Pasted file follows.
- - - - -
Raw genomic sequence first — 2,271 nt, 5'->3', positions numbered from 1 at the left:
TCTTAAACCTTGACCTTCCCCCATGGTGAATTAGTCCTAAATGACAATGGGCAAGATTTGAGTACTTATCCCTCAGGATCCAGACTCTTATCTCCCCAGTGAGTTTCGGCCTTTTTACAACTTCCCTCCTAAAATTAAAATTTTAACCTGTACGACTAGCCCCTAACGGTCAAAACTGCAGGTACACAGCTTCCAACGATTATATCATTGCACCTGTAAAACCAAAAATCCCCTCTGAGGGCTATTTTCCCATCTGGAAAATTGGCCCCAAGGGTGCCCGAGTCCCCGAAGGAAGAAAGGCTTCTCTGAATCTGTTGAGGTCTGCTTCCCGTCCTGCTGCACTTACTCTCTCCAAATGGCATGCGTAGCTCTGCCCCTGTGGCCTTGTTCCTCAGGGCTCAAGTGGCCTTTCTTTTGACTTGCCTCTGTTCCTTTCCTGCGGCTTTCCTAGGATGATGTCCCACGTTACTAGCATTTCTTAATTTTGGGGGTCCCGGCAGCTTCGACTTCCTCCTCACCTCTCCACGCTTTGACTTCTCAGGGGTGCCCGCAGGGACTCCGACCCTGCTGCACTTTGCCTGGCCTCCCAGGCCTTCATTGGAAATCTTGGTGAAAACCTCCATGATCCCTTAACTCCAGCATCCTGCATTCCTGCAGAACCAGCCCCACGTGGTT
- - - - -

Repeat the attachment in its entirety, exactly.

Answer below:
Raw genomic sequence first — 2,271 nt, 5'->3', positions numbered from 1 at the left:
TCTTAAACCTTGACCTTCCCCCATGGTGAATTAGTCCTAAATGACAATGGGCAAGATTTGAGTACTTATCCCTCAGGATCCAGACTCTTATCTCCCCAGTGAGTTTCGGCCTTTTTACAACTTCCCTCCTAAAATTAAAATTTTAACCTGTACGACTAGCCCCTAACGGTCAAAACTGCAGGTACACAGCTTCCAACGATTATATCATTGCACCTGTAAAACCAAAAATCCCCTCTGAGGGCTATTTTCCCATCTGGAAAATTGGCCCCAAGGGTGCCCGAGTCCCCGAAGGAAGAAAGGCTTCTCTGAATCTGTTGAGGTCTGCTTCCCGTCCTGCTGCACTTACTCTCTCCAAATGGCATGCGTAGCTCTGCCCCTGTGGCCTTGTTCCTCAGGGCTCAAGTGGCCTTTCTTTTGACTTGCCTCTGTTCCTTTCCTGCGGCTTTCCTAGGATGATGTCCCACGTTACTAGCATTTCTTAATTTTGGGGGTCCCGGCAGCTTCGACTTCCTCCTCACCTCTCCACGCTTTGACTTCTCAGGGGTGCCCGCAGGGACTCCGACCCTGCTGCACTTTGCCTGGCCTCCCAGGCCTTCATTGGAAATCTTGGTGAAAACCTCCATGATCCCTTAACTCCAGCATCCTGCATTCCTGCAGAACCAGCCCCACGTGGTT